Monthly Archives: September 2009

Booklet computer

<div style="font-family: Cambria; font-size: medium;"><div style="background-color: rgb(255, 255, 255); padding-top: 5px; padding-right: 5px; padding-bottom: 5px; padding-left: 5px; margin-top: 0px; margin-right: 0px; margin-bottom: 0px; margin-left: 0px; font-family: Arial, Verdana, sans-serif; font-size: 12px;"> <p>It&#39;s almost a week later. How did I miss <a href="http://gizmodo.com/5365299/courier-first-details-of-microsofts-secret-tablet">this</a>?</p><div><img title="500x_courier4.jpg" src="http://cache-foo-08.gawkerassets.com/gawker/assets/images/4/2009/09/500x_courier4.jpg" height="181" alt="500x_courier4.jpg" width="250" /></div> <p>It&#39;s a tablet computer done as a booklet, and with an interface that looks surprisingly very non-Microsoft. Assuming the hardware is solid -- a readable screen, doesn&#39;t scratch easily, responds to both multitouch finger and stylus input -- then the clincher is going to be the software. On a historical basis, Microsoft hasn&#39;t done this particularly well. By all accounts, Apple has its Mac tablet in late R&amp;D, so this will be the next shoot-out arena: the tablet.</p> <p>And it&#39;s about time too. He were are in the 21st century still using pen and paper (or pencil in my case) because there is no really decent way of capturing good notes (and crucially: pictures, sketches, and block diagrams) electronically. Of course, I blame Microsoft for holding back people&#39;s imagination with Windows for so long, but I admit the personal bias, and of course Apple hasn&#39;t exactly escaped the &quot;Windows&quot; paradigm either, even if it executes better on the interface.</p> <p>Apple hasn&#39;t traditionally gone head-to-head with Microsoft, although the reverse hasn&#39;t been true, so I expect Apple&#39;s tablet to be a different proposition, more iPhone in its look-and-feel, and that&#39;s fine. Bring it on, and let&#39;s see how the market responds. The world needs tablets.</p> <p /></div></div>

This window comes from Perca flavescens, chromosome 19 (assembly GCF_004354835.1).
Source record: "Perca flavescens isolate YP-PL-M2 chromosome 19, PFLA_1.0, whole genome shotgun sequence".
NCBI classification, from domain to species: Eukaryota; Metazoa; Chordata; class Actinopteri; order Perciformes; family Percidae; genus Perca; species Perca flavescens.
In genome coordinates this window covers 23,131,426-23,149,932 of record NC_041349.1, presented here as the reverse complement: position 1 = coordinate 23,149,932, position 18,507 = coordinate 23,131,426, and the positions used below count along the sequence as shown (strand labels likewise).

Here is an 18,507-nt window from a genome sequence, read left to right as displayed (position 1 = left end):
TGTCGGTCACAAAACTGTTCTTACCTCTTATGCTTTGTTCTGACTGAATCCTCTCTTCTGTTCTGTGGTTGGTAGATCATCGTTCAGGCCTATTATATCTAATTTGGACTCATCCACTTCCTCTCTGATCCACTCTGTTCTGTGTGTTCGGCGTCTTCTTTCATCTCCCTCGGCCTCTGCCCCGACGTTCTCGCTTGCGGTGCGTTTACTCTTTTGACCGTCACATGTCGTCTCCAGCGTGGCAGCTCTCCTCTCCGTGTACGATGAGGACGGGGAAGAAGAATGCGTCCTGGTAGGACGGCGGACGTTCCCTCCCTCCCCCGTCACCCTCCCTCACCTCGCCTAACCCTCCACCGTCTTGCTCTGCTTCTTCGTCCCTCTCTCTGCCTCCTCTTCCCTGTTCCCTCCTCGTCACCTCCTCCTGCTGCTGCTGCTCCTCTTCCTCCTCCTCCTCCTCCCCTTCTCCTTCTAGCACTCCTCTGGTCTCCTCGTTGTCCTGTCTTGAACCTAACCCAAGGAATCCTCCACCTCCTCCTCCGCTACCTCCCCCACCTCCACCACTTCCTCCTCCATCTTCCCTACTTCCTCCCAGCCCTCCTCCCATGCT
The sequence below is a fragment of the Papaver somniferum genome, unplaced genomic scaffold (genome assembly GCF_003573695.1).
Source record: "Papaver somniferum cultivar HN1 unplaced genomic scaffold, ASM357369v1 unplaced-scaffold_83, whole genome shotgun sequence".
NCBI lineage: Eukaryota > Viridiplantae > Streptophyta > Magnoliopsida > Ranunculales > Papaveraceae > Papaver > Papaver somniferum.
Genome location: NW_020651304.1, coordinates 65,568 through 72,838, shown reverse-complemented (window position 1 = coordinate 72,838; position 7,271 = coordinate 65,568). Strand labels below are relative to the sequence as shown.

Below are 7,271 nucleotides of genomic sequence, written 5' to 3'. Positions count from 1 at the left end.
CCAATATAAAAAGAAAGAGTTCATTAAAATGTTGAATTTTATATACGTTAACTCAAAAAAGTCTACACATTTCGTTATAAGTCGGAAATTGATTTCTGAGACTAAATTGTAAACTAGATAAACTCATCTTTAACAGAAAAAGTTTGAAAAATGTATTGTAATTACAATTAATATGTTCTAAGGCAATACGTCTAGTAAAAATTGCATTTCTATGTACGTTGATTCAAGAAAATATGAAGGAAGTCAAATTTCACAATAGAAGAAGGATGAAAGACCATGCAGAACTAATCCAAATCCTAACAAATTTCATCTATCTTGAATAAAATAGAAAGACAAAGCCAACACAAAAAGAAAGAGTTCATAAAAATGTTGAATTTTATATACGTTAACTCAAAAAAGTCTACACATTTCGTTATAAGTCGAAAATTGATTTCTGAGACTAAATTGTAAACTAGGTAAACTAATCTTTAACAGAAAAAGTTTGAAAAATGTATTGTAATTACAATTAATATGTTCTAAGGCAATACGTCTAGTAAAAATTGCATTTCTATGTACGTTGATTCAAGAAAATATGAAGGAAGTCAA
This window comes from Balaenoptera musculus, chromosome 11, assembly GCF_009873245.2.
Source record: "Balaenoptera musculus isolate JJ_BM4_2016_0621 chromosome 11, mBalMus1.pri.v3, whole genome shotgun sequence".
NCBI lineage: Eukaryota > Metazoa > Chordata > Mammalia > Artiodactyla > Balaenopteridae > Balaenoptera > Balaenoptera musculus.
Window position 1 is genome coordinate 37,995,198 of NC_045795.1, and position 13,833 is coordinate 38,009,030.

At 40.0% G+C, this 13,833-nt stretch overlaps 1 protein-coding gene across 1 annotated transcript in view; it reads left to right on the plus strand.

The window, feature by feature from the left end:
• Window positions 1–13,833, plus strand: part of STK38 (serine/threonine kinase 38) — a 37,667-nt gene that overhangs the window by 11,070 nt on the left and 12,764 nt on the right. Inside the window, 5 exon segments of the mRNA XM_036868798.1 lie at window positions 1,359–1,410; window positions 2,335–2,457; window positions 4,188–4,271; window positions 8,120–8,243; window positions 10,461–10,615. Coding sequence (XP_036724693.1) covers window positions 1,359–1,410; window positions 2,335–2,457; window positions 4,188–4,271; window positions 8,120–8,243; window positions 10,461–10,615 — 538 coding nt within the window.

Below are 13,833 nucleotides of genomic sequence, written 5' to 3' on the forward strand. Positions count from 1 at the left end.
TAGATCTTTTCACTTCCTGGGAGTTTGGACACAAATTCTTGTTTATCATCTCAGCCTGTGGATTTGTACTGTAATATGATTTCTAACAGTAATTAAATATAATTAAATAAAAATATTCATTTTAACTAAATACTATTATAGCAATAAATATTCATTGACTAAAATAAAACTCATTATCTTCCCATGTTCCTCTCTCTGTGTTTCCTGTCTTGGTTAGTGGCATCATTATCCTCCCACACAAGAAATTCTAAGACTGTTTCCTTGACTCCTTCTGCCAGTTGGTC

A weapon of beat destruction

From you-know-where, the MIDI gun is a credible answer for every electronic producer that feels the need to defend their musical freedoms from bleeding-heart liberal folk musicians. A “weapon of beat destruction”. To be followed by the intercontinental ballistic audio warhead, and the space-based country-and-western defence system. Bring it on.

midigun

Thanks to Mr Bower.

Subway Shuffle

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I don’t play a lot of games, but I get good value from the ones I do. One that gets a bit of use on my iPhone is Subway Shuffle. It’s simple to learn, looks good, and is quick enough to play when I have that 10-minute wait for the wife to turn up, or at least for the levels that require under 50 moves. A couple of levels still have me stumped. That or I can’t work out how to get them in the “optimum” number of moves. The concept is very similar to the parking lot games where you have to remove your car by moving all the others around. In fact the disused mathematician in me suspects the games to be isomorphic.

In case you’re wondering, the aim is to move the red train to the destination with the big red circle. You can only move each piece along a line with the same colour. Deceptively simple.